A man demonstrates how to put on a surgical gloves and other protective clothing during a tour of a COVID-19 evaluation clinic in Montreal, Tuesday, March 10, 2020. Dirty money has taken on a new meaning as the war on the novel coronavirus ramps up. THE CANADIAN PRESS/Graham Hughes

Retailers careful handling cash while WHO says currency doesn’t transmit COVID

The Bank of Canada ‘strongly’ urged retailers to continue accepting cash

Dirty money has taken on a new meaning as the war on the novel coronavirus ramps up.

Some retailers are taking more precautions when accepting cash during the pandemic, says Karl Littler, a spokesman for the Retail Council of Canada, which represents more than 45,000 businesses.

“The approach has been to issue disposable gloves to tellers who’ve been handling cash,” he said in an interview.

“There are some merchants who are saying we will accept cash but only in one or two lanes and those lanes will have particularly deep attention to sanitization.”

The Liquor Control Board of Ontario said in a news release this week that in addition to increased sanitization, stores would limit the handling of money and ask customers to pay with credit or debit cards when possible.

The Bank of Canada, meanwhile, ”strongly” urged retailers on Wednesday to continue accepting cash to ensure people have access to the goods and services they need.

The risks posed from handling bank notes are no greater than those posed by touching other common surfaces, such as doorknobs, kitchen counters and handrails, it said.

“Refusing cash could put an undue burden on people who depend on cash as a means of payment,” it said.

The Canadian Bankers Association says on its website that while consumers are increasingly turning to digital channels and electronic payment methods, the use of cash is still prevalent.

The People’s Bank of China said in February that at the height of the epidemic in that country, cash was being disinfected and stored for more than 14 days before being put back into circulation.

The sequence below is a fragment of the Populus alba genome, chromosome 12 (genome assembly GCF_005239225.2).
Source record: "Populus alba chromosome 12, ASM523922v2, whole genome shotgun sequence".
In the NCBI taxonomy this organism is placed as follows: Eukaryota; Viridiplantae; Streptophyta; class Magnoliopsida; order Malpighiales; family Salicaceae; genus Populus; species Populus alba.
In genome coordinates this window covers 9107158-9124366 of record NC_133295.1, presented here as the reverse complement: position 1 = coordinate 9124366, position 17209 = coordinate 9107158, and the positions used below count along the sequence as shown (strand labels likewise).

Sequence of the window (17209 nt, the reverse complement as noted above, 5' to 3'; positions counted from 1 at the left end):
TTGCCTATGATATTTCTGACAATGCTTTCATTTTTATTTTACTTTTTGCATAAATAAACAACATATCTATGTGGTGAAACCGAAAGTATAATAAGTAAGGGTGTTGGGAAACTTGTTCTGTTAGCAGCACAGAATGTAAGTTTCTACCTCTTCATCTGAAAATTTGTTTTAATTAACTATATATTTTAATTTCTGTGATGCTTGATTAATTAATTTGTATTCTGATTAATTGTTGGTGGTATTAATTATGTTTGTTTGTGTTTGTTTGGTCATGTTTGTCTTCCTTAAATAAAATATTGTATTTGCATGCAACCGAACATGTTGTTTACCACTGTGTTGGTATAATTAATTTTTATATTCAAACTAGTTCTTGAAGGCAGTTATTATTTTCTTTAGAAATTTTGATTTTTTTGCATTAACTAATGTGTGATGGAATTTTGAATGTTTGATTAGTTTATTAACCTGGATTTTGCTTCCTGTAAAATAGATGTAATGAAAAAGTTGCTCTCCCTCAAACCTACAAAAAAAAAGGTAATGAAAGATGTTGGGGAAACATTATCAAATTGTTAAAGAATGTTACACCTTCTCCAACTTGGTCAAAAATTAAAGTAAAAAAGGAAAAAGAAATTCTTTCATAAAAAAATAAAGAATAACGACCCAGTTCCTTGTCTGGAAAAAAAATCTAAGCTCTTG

In South Korea, the central bank took all bank notes out of circulation for two weeks or, in some cases, burned paper money.

Margaret Harris, a spokeswoman for the COVID-19 team at the World Health Organization, said there is no evidence that cash is transmitting the novel coronavirus.

But people should “always” wash their hands after using cash, she said in an interview.

“Cash is known to carry a lot of bacteria and viruses. … You should always wash your hands after handling cash and before eating or touching your mouth, nose and eyes.”

READ MORE: 3-in-10 Canadians admit they aren’t practicing social distancing amid COVID-19, says poll

— With files from the Associated Press.

The Canadian Press


Like us on Facebook and follow us on Twitter.

Coronavirus

Get local stories you won't find anywhere else right to your inbox.
Sign up here

Just Posted

VIA Rail lays off 1,000 unionized workers across the country

Northern B.C. route Jasper to Prince George to Prince Rupert is not affected by VIA Rail layoffs

Sunflower Highway, art initiative to connect Fraser Valley, Thompson-Nicola and Okanagan

Sunflowers made out of reclaimed materials will be installed on public art trails

Residents warned to stay away from flooded Cache Creek park

Water might look shallow, but is several feet deep in places

Ashcroft receives grants to get new hot tub and lift station

‘The hot tub is a major benefit for many residents’

Cache Creek gets funding for improvements on Old Cariboo Road

Work will help to mitigate damage from water and debris flows during flooding

B.C. identifies 20 new COVID-19 cases, travellers specified in count

Pandemic total 3,028 cases, 51 people from outside Canada

Survey, hotline launched amid probe into racist blood-alcohol guessing game at B.C. hospital

Mary Ellen Turpel-Lafond has been appointed to lead an investigation by Health Minister Adrian Dix

Canadian policing organization calls for decriminalization of simple illicit drug possession

Canadian Association of Chiefs of Police want policing focus of opioid crisis to be replaced with a health one

Large rogue floating ‘island’ corralled by Lac la Hache residents

At least 60 feet wide, this large mass of plants is free-floating on the lake

Filing deadline in RCMP sexual-harassment class-action extended due to COVID-19

Plaintiffs now have until January 2021 to submit claims for up to $222,000

Jamie Bacon pleads guilty to charge in Surrey Six case

The plea brings an end to a complex legal case that has spanned more than a decade

Hefty undeclared driver charges piling up, ICBC warns customers

Average extra penalty $2,971 after an at-fault accident

B.C. appeals judge’s decision to leave three clubhouses in Hells Angels hands

The province has filed two notices of appeal related to the B.C. Supreme Court decision

Conservation officers relocate Spirit bear known to roam northwestern B.C.

Bear roamed valley north of Terrace for many years

Most Read